Sunday, January 3, 2010

Do you believe in Karma?

Dear Rev. Know it all,
Does the Catholic Church  recognize the idea of Karma? By Karma, I mean only  "what goes around comes around" - not the idea of reincarnation. I think it does. Jesus said in the garden of Gethsemane "...those who live by the sword die by the sword." Also, the idea of "cosmic" justice is central to the idea of the final judgment.  What do you think?
Best as always,
Vishnu Vorheer

Dear Vishnu,
I think you have a point. Sort of.  Jesus says very clearly that we get what we give. At the beginning of the 7th chapter of the Gospel of Matthew Jesus says that “We should give and we will receive full measure, flowing down into the folds of our clothing, because the measure with which we measure will be measured back to us.” That does sound a lot like Karma.
We convict ourselves of sin every time we say the Our Father, “Forgive us as we forgive....”  AS not if, not when, but AS!!!   If I forgive but don’t forget, I am, in effect, asking God to forgive what I do, but not to forget it completely.  If I pretend to forgive, but hold bitterness in my heart, I am asking God to hold on to His righteous anger. The Our Father is a very dangerous prayer. Perhaps an examination of conscience would be appropriate before saying it. Instead, most people just rush through it, never thinking that they are asking God to treat them in exactly the same way that they treat the people they are angry with.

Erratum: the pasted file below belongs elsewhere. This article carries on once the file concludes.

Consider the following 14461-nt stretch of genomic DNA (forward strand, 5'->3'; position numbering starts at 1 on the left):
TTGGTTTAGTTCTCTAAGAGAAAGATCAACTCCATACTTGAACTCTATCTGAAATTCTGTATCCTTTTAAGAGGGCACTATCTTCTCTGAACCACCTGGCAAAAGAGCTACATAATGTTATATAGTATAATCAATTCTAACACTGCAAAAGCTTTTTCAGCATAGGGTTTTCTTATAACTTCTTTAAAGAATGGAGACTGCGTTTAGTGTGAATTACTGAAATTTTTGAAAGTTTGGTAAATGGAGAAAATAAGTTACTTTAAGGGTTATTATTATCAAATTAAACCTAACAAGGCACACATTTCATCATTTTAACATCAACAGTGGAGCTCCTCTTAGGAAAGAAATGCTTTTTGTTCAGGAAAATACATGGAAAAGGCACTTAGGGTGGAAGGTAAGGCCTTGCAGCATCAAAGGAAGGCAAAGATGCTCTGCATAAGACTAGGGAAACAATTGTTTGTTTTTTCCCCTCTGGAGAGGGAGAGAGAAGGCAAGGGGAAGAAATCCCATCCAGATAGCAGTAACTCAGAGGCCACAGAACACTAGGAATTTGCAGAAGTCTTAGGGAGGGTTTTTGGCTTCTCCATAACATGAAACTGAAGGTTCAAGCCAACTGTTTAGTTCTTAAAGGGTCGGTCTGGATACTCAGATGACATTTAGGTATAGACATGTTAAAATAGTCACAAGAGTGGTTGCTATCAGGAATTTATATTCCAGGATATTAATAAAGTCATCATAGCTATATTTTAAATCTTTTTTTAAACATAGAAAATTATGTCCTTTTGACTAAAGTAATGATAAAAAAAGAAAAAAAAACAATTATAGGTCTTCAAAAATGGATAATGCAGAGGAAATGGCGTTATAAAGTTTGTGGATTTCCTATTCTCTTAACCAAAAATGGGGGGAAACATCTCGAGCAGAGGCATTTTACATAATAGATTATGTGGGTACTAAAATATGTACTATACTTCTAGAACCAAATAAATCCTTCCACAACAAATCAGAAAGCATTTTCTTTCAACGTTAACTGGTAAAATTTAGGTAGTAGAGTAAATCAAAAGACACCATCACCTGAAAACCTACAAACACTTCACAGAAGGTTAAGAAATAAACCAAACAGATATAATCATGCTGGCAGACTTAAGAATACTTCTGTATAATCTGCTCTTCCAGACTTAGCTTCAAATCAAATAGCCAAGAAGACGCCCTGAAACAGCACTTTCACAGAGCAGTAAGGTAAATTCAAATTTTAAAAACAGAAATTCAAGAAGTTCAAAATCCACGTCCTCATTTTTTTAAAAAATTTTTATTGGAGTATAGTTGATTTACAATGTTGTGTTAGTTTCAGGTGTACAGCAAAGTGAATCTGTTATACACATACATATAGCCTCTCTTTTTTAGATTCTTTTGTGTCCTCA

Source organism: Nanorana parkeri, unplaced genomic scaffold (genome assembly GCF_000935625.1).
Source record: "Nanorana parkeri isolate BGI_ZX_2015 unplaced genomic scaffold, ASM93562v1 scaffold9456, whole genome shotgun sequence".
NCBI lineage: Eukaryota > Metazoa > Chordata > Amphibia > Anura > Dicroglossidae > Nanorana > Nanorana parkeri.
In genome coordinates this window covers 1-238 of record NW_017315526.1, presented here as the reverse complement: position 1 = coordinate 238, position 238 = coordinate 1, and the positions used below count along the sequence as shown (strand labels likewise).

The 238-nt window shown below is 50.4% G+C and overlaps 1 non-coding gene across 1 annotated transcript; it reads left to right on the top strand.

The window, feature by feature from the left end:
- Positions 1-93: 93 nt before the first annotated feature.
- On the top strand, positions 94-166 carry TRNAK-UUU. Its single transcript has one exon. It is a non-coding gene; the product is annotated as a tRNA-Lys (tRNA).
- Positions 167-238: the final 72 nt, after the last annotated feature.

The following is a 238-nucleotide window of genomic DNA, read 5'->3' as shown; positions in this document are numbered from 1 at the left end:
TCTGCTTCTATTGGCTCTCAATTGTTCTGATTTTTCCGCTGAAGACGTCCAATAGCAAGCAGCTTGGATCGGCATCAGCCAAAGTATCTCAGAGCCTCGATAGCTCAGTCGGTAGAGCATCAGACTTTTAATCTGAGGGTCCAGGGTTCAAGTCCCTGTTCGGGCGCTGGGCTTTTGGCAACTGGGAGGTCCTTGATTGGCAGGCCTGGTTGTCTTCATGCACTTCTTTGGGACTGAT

Anger and bitterness are funny things. We cling to resentments as if they were treasure. We simmer and stew enjoying our well deserved anger at some imagined slight or offense. The idiot in traffic, the person who failed to invite us to some event or other, the boor who cut in line in front of us. When I cut in line or zip in and out of traffic I have perfectly good reasons for doing so and the poor unwashed mobs will just have to understand that I am a very important person with important things to do. They, however, get no such privileges from me.
Most of the time we are angry, the people at whom we are furious haven’t a clue that we are angry with them. When someone is rude to me, it would do me well to realize that I am probably unimportant to him in the same way that the people to whom I am rude are unimportant to me. Why waste the energy it takes to be angry with someone who doesn’t even know I exist. The clown that took my parking space couldn’t care less about me, but I am going to waste the next day or two ranting about the insensitivity of the offender? Guess what! You’re right! He’s insensitive. And further, he doesn’t even know how angry you are. In fact the only person hurt by your anger is you, and perhaps the people who live with you and have to put up with your ranting. The person at whom your avalanche of unhappiness is aimed doesn’t know or care that you are angry. They probably are unaware of your existence and they probably were unaware that it was your parking space, your turn in line or your whatever. There was no elaborate plot to defraud you of what was rightly yours.